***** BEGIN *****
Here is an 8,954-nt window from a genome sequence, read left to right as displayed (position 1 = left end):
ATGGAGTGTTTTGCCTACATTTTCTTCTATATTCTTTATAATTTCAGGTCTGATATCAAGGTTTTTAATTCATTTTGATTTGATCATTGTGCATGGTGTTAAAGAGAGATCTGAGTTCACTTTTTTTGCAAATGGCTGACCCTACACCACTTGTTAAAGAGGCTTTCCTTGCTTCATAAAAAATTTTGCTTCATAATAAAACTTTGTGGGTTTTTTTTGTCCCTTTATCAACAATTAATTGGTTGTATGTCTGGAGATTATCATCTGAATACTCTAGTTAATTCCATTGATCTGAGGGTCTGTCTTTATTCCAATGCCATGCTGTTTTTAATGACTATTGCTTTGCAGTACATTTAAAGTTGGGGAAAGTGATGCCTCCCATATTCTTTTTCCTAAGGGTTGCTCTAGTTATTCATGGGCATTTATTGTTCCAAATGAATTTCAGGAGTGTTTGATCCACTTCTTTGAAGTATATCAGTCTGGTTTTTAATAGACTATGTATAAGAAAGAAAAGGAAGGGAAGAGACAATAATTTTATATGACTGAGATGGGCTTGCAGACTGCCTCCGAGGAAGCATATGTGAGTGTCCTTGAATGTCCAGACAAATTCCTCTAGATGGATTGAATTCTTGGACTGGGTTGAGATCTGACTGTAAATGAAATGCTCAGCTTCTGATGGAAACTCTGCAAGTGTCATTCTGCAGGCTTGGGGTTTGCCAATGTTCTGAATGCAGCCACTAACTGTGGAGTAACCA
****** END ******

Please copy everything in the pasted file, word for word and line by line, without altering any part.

Here is an 8,954-nt window from a genome sequence, read left to right as displayed (position 1 = left end):
ATGGAGTGTTTTGCCTACATTTTCTTCTATATTCTTTATAATTTCAGGTCTGATATCAAGGTTTTTAATTCATTTTGATTTGATCATTGTGCATGGTGTTAAAGAGAGATCTGAGTTCACTTTTTTTGCAAATGGCTGACCCTACACCACTTGTTAAAGAGGCTTTCCTTGCTTCATAAAAAATTTTGCTTCATAATAAAACTTTGTGGGTTTTTTTTGTCCCTTTATCAACAATTAATTGGTTGTATGTCTGGAGATTATCATCTGAATACTCTAGTTAATTCCATTGATCTGAGGGTCTGTCTTTATTCCAATGCCATGCTGTTTTTAATGACTATTGCTTTGCAGTACATTTAAAGTTGGGGAAAGTGATGCCTCCCATATTCTTTTTCCTAAGGGTTGCTCTAGTTATTCATGGGCATTTATTGTTCCAAATGAATTTCAGGAGTGTTTGATCCACTTCTTTGAAGTATATCAGTCTGGTTTTTAATAGACTATGTATAAGAAAGAAAAGGAAGGGAAGAGACAATAATTTTATATGACTGAGATGGGCTTGCAGACTGCCTCCGAGGAAGCATATGTGAGTGTCCTTGAATGTCCAGACAAATTCCTCTAGATGGATTGAATTCTTGGACTGGGTTGAGATCTGACTGTAAATGAAATGCTCAGCTTCTGATGGAAACTCTGCAAGTGTCATTCTGCAGGCTTGGGGTTTGCCAATGTTCTGAATGCAGCCACTAACTGTGGAGTAACCA